B. Telecommunications Infrastructure
Wireline architecture and vulnerabilities
Wireless architecture and vulnerabilities
Cable architecture and vulnerabilities
Satellite architecture and vulnerabilities
Triple Play Services and their relationship to infrastructure

C. RAMS: Reliability, Availability, Maintainability and Survivability
Reliability - f(MTTF)
Maintainability - f(MTTR)
Availability - f( MTTF, MTTR)
Survivability -- f( MTT, MTTR, Severity)
Survivability Metrics and Thresholds
User Perspective - High End-to-End Reliability and Availability
Carrier Perspective - High System Availability and Survivability

D. Protection Level Assessment & Forecasting
Data Collection Requirements
Outage Cause Categorization & Analysis (trigger, direct, and root causes)
Outages as a Point Process
Trend Techniques (Poisson regression, Simulation and Artificial Neural Networks)
Case Studies (PSTN SS7 outages, Telecom loss due to power outages, Wireless infrastructure outages)

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Dr. Andrew P. Snow is a Professor in the McClure School of Information and Telecommunication Systems (ITS) at Ohio University. As part of ITS, he is an active researcher and teacher. He received his PhD in information science from the University of Pittsburgh (1997) in Information Science, from the Telecommunications Program and his bachelor’s and master’s degrees in electrical engineering from Old Dominion University. His publications appear in journals such as IEEE Transactions on Reliability, IEEE Transactions on Engineering Management, Journal of Networks and Systems Management, Telecommunications Policy, Journal on Mobile Networks and Applications, International Journal of Industrial Engineering, IEEE Computer, and Information & Management. Andy’s has two research streams: (1) critical information system and telecommunications infrastructure dependability, and (2) telecommunications & information system project management. Prior to returning to university for an academic career, he held positions as electronics engineer, member of the technical staff, manager, director, vice president, and general manager in telecommunications carrier, systems integration and consulting firms.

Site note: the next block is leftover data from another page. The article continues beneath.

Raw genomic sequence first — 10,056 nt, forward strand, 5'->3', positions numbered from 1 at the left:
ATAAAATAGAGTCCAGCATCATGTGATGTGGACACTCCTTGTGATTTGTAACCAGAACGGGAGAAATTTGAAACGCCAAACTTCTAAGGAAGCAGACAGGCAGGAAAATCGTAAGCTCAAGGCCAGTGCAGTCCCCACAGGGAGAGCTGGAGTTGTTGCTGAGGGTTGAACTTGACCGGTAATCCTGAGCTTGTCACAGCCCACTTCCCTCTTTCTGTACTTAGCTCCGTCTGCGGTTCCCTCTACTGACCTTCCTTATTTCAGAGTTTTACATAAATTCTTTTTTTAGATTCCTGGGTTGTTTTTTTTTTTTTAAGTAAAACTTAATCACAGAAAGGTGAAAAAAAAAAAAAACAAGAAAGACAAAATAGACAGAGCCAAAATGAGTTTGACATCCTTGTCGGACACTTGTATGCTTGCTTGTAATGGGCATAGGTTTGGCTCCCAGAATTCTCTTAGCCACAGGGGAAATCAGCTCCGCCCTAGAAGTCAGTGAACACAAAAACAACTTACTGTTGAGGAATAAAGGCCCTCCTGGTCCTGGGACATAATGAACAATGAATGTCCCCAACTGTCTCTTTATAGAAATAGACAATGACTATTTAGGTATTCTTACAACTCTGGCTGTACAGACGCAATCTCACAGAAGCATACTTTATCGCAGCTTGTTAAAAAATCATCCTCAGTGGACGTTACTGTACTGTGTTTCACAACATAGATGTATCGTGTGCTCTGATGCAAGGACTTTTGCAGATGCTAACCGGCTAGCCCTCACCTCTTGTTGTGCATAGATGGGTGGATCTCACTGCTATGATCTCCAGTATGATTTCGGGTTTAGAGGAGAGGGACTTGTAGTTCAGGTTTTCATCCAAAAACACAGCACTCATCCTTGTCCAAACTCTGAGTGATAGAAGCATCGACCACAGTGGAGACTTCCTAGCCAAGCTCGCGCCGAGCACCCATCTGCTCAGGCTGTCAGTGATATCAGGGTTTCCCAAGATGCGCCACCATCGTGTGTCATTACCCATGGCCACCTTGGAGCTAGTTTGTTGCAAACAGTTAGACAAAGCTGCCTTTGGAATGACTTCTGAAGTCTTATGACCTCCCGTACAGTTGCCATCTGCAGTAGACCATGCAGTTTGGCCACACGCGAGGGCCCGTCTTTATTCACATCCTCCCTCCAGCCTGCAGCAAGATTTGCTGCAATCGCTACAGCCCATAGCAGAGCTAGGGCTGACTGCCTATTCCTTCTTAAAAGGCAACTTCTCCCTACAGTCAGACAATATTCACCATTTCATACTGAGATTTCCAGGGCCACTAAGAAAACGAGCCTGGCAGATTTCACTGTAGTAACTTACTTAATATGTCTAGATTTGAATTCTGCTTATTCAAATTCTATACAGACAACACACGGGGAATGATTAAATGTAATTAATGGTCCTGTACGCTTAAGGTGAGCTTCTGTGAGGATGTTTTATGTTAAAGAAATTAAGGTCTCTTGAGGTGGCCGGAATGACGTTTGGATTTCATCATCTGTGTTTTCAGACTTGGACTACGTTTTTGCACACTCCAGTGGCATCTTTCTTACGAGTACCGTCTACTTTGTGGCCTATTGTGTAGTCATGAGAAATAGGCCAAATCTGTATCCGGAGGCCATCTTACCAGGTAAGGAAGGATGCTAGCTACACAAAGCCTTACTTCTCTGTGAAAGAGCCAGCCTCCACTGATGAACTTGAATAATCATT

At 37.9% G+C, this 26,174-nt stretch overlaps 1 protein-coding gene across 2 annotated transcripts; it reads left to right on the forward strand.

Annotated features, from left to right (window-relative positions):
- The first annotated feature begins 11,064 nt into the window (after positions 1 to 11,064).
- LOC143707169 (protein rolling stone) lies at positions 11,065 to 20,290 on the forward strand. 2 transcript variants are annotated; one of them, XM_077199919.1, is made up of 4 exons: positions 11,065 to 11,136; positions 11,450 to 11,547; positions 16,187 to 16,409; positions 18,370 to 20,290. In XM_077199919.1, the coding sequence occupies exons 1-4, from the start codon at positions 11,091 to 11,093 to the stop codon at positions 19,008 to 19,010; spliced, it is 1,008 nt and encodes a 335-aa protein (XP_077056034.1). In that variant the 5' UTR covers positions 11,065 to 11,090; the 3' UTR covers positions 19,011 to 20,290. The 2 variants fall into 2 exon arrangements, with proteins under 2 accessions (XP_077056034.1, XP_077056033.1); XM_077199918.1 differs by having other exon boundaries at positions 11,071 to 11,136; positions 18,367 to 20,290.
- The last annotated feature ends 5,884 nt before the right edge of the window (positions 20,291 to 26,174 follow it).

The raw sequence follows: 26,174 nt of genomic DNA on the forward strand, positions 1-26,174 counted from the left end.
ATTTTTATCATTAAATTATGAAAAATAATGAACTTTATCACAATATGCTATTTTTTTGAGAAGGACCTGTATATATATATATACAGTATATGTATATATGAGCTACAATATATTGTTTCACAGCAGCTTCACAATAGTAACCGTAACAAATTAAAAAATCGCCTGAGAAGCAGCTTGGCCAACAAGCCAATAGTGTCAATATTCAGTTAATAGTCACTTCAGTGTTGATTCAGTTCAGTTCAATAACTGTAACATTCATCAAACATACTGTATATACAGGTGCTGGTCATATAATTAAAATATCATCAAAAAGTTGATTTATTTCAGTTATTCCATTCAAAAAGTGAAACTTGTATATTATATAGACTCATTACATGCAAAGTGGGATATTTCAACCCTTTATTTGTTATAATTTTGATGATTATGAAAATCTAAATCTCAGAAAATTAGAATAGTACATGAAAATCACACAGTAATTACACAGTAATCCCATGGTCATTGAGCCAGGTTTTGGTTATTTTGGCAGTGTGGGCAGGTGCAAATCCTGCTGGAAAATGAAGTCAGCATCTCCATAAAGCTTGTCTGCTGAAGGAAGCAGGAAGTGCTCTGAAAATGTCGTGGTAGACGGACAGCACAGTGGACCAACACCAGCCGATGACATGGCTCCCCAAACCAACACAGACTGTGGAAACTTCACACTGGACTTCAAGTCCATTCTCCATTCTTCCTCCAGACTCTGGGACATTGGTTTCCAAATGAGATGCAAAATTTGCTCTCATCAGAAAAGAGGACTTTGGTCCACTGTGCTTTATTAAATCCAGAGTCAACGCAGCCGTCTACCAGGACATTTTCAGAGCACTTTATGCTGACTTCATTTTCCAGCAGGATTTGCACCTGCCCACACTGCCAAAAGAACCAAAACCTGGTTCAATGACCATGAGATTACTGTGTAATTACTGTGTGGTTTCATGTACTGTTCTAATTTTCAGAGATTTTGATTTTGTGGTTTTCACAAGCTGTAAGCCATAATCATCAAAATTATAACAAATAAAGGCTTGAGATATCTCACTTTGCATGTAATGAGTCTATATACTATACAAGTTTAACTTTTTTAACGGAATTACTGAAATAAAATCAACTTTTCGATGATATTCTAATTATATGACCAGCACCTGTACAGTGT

Dr. Gary Weckman’s primary research focus has been multidisciplinary applications utilizing knowledge extraction techniques with artificial neural networks (ANN). He has used ANNs to model complex systems such as large scale telecommunication network reliability, ecological relationships, stock market behavior and industrial process scheduling. His research has appeared in numerous journals and conferences. Before joining the Ohio University faculty in 2002 as an associate professor in Industrial and Systems Engineering, Dr. Weckman was a faculty member at Texas A&M University-Kingsville for six years. He has also practiced industrial engineering for over 12 years at such firms as General Electric Aircraft Engines, Kenner Products and The Trane Company. During his varied career, he has had a number of different technical responsibilities which involved developing and implementing various decision support and forecasting systems and techniques.